This year more families than usual have been mourning the passing of their loved ones. The pandemic has caused immense pain for many in quite an unexpected way. In such a period of grieving, one also has the responsibility of handling multiple financial tasks that need to be taken care of.
Here are some steps to resolve any financial complications, when such a tragedy takes place:
1. Get the death certificate
Report and register with the concerned municipal authority within 21 days of the death of a family member by applying for a death certificate. It’s usually issued within ten days of applying. Ensure you spell out the name exactly (and in full) as per the official records of the deceased. Ask for multiple copies from the authorities.
2. Check for a will
Secondly, check if the deceased has registered a will. Having a will makes it easier to work out the distribution of assets among family members. Nomination in turn makes it easier to transfer assets on the production of death certificates and identity proofs. However, it needs to be noted that the nominee is just a trustee of assets. In case of a conflict, the wishes of the deceased testator as mentioned in the Will takes precedence over nominations.
Furthermore, if the parents die intestate and without nominating members, then you need to get a succession certificate from a district court which will be valid only for movable assets like bank deposits, mutual funds and so on. However, for immovable assets like real estate, one has to prove to be a legal heir. One’s share in a property in turn can be forfeited by signing a release deed.
3. Modify bank accounts
The next step would be to manage the bank accounts of the deceased. Transfer of asset ownership is relatively simple if there is a nominee or where the joint account is opened with the survivorship clause (say “either or survivor”, or “former or survivor”). It could be done by providing a death certificate and identity-related proof. Term deposits can be prematurely terminated without a penalty in such cases.
However, if there is no survivorship clause, the bank balance can be paid jointly to the survivors as well as the legal heirs of the deceased. Furthermore, there could be an insistence on the production of a succession certificate, letter of administration, probate or bond of indemnity or surety by the survivor or nominee.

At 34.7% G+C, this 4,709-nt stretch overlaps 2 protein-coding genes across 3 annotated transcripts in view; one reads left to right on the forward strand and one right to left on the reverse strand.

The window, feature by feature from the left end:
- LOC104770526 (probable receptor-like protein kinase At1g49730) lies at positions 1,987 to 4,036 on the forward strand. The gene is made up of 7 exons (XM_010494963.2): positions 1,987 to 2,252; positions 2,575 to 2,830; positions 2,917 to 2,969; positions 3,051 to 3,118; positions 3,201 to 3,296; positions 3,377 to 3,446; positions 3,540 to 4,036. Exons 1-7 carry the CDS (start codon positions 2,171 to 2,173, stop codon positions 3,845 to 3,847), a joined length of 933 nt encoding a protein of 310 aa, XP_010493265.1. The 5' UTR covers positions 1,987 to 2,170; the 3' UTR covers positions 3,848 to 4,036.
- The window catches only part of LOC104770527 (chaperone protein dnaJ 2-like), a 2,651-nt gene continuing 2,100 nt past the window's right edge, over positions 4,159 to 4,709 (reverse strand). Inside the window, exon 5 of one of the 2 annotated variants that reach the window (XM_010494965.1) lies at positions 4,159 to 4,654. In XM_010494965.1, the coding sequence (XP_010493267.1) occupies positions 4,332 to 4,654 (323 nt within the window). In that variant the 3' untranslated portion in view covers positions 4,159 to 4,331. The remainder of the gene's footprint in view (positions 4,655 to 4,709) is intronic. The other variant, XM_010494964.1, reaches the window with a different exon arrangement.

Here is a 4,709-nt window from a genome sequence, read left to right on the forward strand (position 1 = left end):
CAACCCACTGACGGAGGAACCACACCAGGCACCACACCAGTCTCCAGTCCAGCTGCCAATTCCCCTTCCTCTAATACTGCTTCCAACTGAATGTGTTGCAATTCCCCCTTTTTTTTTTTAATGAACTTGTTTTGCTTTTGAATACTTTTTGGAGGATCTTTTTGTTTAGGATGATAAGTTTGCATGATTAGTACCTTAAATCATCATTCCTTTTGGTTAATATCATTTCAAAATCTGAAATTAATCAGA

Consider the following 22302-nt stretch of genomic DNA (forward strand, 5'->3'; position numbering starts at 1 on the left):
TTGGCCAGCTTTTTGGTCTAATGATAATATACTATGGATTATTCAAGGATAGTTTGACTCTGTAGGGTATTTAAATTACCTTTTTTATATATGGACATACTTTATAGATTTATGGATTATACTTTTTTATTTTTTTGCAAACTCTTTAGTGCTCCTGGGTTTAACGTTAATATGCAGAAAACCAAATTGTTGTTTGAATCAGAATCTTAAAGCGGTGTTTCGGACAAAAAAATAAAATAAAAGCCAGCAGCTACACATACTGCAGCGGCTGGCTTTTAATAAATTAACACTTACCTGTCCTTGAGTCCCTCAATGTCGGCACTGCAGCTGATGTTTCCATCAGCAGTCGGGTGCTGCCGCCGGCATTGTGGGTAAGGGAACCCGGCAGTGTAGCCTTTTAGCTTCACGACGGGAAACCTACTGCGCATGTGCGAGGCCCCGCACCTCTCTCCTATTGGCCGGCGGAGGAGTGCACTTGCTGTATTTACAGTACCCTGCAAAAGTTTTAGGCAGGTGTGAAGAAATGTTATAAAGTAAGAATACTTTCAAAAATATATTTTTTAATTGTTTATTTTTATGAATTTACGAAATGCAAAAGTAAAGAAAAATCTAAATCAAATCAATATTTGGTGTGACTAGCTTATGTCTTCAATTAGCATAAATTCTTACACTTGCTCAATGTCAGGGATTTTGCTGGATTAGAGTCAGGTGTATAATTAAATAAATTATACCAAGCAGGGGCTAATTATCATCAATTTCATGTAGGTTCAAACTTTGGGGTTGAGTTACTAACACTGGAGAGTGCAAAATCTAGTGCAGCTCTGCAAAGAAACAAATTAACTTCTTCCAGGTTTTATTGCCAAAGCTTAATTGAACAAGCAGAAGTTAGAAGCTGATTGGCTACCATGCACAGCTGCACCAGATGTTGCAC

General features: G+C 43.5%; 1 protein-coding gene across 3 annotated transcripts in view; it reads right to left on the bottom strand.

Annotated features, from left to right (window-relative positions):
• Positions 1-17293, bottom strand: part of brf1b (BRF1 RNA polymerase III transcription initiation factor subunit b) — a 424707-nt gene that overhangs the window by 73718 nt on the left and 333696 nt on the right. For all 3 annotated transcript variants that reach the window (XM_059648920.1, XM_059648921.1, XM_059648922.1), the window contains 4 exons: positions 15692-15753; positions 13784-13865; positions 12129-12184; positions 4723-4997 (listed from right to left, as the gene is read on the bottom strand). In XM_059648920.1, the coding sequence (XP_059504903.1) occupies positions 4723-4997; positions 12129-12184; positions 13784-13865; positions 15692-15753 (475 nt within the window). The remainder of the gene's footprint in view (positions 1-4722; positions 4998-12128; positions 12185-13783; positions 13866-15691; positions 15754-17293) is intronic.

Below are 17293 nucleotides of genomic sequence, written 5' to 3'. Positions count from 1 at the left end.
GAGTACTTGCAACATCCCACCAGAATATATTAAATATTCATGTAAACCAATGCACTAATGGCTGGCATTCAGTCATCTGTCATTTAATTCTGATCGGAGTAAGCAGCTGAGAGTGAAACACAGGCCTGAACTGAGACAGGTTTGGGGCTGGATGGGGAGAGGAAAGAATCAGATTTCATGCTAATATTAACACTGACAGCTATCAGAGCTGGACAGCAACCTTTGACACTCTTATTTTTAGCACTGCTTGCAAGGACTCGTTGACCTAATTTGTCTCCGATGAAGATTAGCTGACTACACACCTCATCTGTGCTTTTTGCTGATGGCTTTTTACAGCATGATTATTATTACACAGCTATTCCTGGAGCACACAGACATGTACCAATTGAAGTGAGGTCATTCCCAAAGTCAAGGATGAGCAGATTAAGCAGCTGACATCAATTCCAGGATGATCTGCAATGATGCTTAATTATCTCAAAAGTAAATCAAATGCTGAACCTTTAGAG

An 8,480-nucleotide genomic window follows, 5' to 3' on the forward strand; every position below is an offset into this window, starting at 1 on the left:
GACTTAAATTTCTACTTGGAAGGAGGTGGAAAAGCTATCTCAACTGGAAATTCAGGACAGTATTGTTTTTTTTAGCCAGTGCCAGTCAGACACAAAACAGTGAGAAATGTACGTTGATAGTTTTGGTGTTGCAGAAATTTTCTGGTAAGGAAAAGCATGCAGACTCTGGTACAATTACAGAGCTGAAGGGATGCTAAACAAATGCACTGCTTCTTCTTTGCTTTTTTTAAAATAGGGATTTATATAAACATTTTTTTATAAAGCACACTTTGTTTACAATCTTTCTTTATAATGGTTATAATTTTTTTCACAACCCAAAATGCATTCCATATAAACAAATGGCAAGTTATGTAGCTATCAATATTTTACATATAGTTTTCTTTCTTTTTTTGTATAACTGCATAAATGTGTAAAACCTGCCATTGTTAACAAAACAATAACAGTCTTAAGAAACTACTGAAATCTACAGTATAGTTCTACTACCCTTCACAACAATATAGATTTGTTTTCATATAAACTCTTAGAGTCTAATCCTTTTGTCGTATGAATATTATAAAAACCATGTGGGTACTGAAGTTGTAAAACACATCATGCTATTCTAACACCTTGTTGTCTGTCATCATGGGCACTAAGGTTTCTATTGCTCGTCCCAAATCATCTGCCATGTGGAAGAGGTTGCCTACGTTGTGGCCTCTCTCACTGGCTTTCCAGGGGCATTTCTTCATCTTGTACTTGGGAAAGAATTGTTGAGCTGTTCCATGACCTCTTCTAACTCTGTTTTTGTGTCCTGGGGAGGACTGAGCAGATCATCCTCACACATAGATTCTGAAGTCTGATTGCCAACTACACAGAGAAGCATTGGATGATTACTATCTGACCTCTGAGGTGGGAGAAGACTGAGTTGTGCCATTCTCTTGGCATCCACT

If the income or arrear of the deceased is pending to be transferred by the employer, ensure you don’t close the account prematurely. Some banks allow the creation of separate deceased accounts where all inflows in their name could be allowed to be credited, provided it is not withdrawn.
4. Track-down Investments
Make an investment list. This should list investments of the deceased such as shares, mutual funds, fixed deposits, insurance ULIPs and others. Contact the relevant financial institution to intimate about their death while also pausing auto modes (SIPs, SWPs), if need be.
For instance, contact Registrar and Transfer Agents (RTA) or mutual funds to seek transmission of units. The simplest way for customers to achieve this across mutual fund holdings is by approaching RTAs instead of notifying numerous mutual funds.
Like in the case of other investments, a nominee or surviving joint holder usually needs to provide a death certificate along with identity-related proofs to transfer units in their name. Remember to update the folios with the new bank account for carrying out further transactions.
Similarly, make claims for term policies and remove the name of the deceased from the family health policies by following the appropriate procedure.
5. Take care of liabilities
There will be a whole lot of bills – utility, cable, credit cards, club membership fees and car insurance to pay. Ensure the bills are paid on time to avoid penalties. Similarly, tackle car or home loan EMIs.
The general rule is that the legal heirs are liable for the debt of the deceased only to the extent of one’s share in the inheritance and if not settled by the estate. So, for instance, if two daughters have inherited financial assets worth Rs 10 lakh each and the deceased parent has a Rs 50 lakh loan to repay, each will be liable to repay loans only to the extent of Rs 10 lakh.
If the home loan has been taken jointly, intimate the lender about the death while working out ways to eventually remove names of the deceased from existing properties.
Evaluate cash flows in the new context and accordingly work out a family budget to tide over the crisis. Last but not least don’t forget to file income tax returns of the deceased.
The death of a parent or an earning member in the family does bring with it complex financial tasks. Use the above checklist to make the task easier.